Tuesday, March 27, 2018

Spring Cleaning

We are in the week leading up to Passover and Easter, and hopefully more spring-like weather, so to me this indicates a good time to think about spring cleaning.  In many Jewish households, this week (and usually the several leading up to it as well) is spent scouring the house for any and every crumb of bread.  We actually search for anything made from the 5 leavenable grains, anything capable of rising or “puffing up”. The Hebrew word for these grains and their products is chametz. The word chametz comes from l'chmotz, which means to sour or ferment (fermentation is the process by which bread rises). In the physical world, this means sweeping under every couch cushion, vacuuming in crevices between furniture we usually ignore, and scouring your oven until it shines like the day you got it in order to rid your entire home of any last morsel of anything even remotely resembling bread (which, when you live in a house with 3 young boys, means it could be literally anything!). 

In the world of the spirit, we can also do a spring cleaning. This is a perfect time to examine what we have left to sour in our own hearts, to notice what we have left to ferment. I recently had to opportunity to make my own fermented elixir and the process included putting lots of strong, spicy veggies into vinegar, sealing it all with an airtight lid, and hiding it away in a closet for a few months. It was pretty stinky when I reopened it.  This happens with thoughts and feelings we allow to fester as well - and the longer they sit in the dark un-examined, the more murky and foul they become.

What injustice, hurt, or angry feelings have been left to embitter your heart? One of my favorite reminders is the saying “Holding onto anger is like drinking poison and expecting the other person to die.” This is the time to let go of the poison. It’s hard to let go of old patterns, forgive someone who has hurt us, or even forgive ourselves for a mistake or misstep. Jewish tradition holds that even after all the cleaning, on the night before Passover we ritually take a candle and a feather and search out every last crumb that might be hiding. To me this is emblematic of 2 things – the first is really taking a look into our own dark spaces, the nooks and crannies in our hearts we are usually too ashamed or afraid to look at, and bringing light to them. We can be a little softer with ourselves in the dark, and it makes the seeking somewhat less scary. The other part is the feather. Our old patterns and stories feel so real, so concrete, and often we can see no other way of being.  The thing is, most of the time they are just thoughts, ideas, or fabrications of our own human minds.  They aren’t reality, or at least all of reality, and they can be swept away with the brush of a feather if we are willing to let them go and see who we really are underneath the layers of everyday life.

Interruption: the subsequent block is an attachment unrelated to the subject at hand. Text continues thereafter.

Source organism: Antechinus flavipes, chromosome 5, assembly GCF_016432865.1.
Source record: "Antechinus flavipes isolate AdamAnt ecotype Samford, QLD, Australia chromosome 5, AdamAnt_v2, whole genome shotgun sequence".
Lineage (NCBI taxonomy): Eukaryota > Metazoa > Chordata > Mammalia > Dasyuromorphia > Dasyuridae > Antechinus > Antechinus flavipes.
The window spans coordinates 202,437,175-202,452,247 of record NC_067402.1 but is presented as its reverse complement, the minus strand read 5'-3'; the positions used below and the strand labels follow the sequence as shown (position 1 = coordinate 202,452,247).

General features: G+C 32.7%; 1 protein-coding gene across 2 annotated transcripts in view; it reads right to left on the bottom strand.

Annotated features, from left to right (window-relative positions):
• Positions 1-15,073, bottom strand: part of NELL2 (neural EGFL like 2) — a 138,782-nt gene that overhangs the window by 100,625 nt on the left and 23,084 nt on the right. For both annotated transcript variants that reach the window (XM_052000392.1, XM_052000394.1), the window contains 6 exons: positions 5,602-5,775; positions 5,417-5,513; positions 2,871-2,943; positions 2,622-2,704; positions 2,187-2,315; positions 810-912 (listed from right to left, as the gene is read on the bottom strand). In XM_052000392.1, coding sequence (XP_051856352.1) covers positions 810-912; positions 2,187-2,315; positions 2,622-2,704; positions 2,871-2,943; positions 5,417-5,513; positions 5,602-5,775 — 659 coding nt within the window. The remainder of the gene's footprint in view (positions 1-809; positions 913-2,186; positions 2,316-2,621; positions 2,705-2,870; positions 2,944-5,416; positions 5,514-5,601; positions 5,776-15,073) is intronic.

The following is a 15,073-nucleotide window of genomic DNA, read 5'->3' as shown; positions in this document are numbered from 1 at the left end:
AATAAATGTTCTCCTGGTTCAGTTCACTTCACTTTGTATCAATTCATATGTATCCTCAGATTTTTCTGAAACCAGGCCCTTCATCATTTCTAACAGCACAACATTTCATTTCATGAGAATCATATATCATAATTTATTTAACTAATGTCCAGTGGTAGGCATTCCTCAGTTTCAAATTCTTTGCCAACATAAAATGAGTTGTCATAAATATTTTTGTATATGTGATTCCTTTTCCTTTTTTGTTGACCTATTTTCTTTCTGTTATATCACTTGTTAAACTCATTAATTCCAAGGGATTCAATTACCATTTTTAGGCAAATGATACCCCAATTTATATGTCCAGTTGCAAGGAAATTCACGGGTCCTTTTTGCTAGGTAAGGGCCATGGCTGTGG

This spring cleaning of the heart is a particularly helpful practice to do before coming together with family where our old habits and behaviors have dug deep grooves in relationships. Ram Das famously said “If you think you’re enlightened, go spend a week with your family.” Doing a spiritual purge before engaging in intense family holiday time is important, not because it will make us a “better” or more “enlightened” people, but because when we look at our own sour places with compassion and self-love, we are that much more likely to look at others’ that way, and it opens up avenues of empathy and compassion and makes our interactions that much sweeter.

The way this has manifested for me this week (well, at least the one way I’m willing to share openly!) is with my leg. For the past few months I’ve been dealing with an old hamstring tear that I re-injured. Because of the injury, I’ve been in a lot of pain for what seems like a really long time. I’ve had to seriously modify my yoga practice and take some time off running and I am realizing this week as I seek out my soured places that I’ve been holding onto resentment and anger towards my leg for being the source of so much pain, and for not “allowing” me to do the things I love to do the way I love to do them, and towards myself for “stupidly” causing the injury in the first place. I recognize that I need to let go of my intense feelings about it, let go of my frustrations, and make space for the slow process of healing.  This is easy for me to acknowledge and write about, but each time I work on my PT routine, or try to jog a couple of miles and find myself hurting so much that I have to stop, or go to a yoga class where seemingly EVERYONE else in the room can do EVERYTHING it feels near impossible. I mean, I’m just trying to touch my toes for God’s sake, is that asking so much?! And yet I know this mindset is not conducive to healing, so my prayer right now is to forgive myself for hurting myself, to hold patient space for recovery and restoration, and to look at my injured leg with love and compassion.